• Three weeks was probably too long for everyone, though it's hard to separate that from the problems of moving too frequently. Two weeks is probably a good maximum for future family holidays.
  • Multi-room apartments with self-catering capability is definitely preferable to hotel rooms, and Airbnb worked well for us. (There was some difficulty getting into our flat in Stockholm, which is its own story, but the Airbnb customer service were helpful and supportive and once we were in, everything ran smoothly.)
  • When I'm not working, and not studying (much), even with the extra load of looking after my over-stressed little family, I have SO much energy. I only had 2 migraines the whole time away (one during Worldcon, one on our last day) and both were controlled by sumatriptan. In another two weeks I'll have finished studying entirely (for now).
I'm glad we went.  If I were to plan it all over again I'd do it differently, but I didn't know then what I know now.  I particularly want to go back to Copenhagen for longer, and to see more of Stockholm than we managed.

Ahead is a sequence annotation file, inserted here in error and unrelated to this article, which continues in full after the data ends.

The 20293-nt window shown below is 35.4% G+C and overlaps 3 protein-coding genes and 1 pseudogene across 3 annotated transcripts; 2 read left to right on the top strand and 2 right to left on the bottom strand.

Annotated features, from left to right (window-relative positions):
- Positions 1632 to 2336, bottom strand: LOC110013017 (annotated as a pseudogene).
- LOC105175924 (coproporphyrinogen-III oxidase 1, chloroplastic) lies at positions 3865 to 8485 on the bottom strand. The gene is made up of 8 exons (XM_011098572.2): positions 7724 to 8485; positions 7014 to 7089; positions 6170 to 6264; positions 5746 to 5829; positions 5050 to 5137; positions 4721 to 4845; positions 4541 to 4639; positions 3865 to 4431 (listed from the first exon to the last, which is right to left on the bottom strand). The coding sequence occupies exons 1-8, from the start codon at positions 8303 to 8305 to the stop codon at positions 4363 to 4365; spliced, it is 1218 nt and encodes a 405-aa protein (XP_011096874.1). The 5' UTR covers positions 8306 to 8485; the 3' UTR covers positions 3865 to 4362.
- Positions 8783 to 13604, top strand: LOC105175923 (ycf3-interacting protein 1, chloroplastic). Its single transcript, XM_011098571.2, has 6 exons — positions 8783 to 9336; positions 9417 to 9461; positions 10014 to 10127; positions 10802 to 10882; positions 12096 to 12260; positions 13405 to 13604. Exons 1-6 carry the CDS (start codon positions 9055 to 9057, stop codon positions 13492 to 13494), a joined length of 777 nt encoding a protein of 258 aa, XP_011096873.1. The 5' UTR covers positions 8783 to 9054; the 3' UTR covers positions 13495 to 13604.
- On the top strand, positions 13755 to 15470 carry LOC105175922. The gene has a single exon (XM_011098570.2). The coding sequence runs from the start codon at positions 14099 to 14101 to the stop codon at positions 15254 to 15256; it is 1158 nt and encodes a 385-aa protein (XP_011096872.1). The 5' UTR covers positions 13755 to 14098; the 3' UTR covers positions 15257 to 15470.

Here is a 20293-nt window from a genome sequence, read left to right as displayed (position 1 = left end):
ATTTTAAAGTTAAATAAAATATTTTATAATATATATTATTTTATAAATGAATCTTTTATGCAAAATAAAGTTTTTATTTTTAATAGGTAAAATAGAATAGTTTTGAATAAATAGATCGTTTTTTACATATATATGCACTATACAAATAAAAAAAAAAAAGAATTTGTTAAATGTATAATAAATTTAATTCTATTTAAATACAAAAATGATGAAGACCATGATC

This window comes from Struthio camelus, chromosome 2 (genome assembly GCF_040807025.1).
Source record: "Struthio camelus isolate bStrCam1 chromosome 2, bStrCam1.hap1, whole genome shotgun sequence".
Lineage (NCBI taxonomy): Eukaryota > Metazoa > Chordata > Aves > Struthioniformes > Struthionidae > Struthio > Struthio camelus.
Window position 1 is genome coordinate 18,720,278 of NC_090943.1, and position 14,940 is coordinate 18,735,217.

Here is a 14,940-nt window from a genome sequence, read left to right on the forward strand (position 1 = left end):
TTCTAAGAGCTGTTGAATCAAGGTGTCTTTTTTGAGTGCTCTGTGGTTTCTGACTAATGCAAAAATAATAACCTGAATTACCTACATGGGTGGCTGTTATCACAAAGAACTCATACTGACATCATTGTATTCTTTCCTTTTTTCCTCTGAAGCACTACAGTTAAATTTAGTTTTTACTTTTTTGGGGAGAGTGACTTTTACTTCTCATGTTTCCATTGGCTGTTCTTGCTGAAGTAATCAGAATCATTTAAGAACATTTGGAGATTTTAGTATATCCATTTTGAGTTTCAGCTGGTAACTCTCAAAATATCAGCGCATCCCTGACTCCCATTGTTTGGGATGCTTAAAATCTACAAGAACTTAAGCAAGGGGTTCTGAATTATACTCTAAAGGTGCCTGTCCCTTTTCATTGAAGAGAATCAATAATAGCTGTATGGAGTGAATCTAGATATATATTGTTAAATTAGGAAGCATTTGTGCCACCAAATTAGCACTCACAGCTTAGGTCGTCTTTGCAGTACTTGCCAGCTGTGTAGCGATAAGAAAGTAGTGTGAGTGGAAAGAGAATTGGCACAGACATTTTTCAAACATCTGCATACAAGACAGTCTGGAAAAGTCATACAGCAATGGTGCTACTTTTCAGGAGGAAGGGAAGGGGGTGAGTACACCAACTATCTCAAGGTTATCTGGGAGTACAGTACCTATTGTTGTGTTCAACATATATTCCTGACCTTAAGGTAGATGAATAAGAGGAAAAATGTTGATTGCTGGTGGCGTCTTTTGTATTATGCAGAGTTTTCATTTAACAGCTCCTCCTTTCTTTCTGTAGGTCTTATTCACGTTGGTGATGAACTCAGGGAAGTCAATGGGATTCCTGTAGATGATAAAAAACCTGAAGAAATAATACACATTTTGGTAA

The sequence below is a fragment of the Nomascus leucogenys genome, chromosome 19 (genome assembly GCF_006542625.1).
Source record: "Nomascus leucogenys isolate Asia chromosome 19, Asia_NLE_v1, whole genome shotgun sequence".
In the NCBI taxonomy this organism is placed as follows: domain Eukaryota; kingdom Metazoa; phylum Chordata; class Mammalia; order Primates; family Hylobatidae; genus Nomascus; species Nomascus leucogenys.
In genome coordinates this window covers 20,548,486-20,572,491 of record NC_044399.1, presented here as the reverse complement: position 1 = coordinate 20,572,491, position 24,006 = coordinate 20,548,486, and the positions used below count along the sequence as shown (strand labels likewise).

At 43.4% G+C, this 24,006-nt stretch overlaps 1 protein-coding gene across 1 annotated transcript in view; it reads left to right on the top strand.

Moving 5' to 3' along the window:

rmc28: (destructive)
I've spent most of the last week doing the sort of thing that, if it were being done by one of my colleagues, would have me telling them fairly bluntly to Stop And Go Home.  That is:
  • coming back from sick leave too soon
  • dragging round the office looking and feeling awful
  • getting stuff done but not really enough/good enough to justify being in the office rather than at home
  • coughing, omg the coughing, I am driving myself mad with the coughing never mind the rest of the office
I conclude that not only is my ability to function impaired, that includes my ability to judge my ability to function.  Today I kept just-one-more-thinging myself from lunchtime to hometime when I should have been going home already.

The Lesson Identified from copious empirical experience is if I feel borderline, stay home. Yes, even if there is important stuff to do.  Yes, even that. Stay Home.

Maybe one day it will become a Lesson Learned.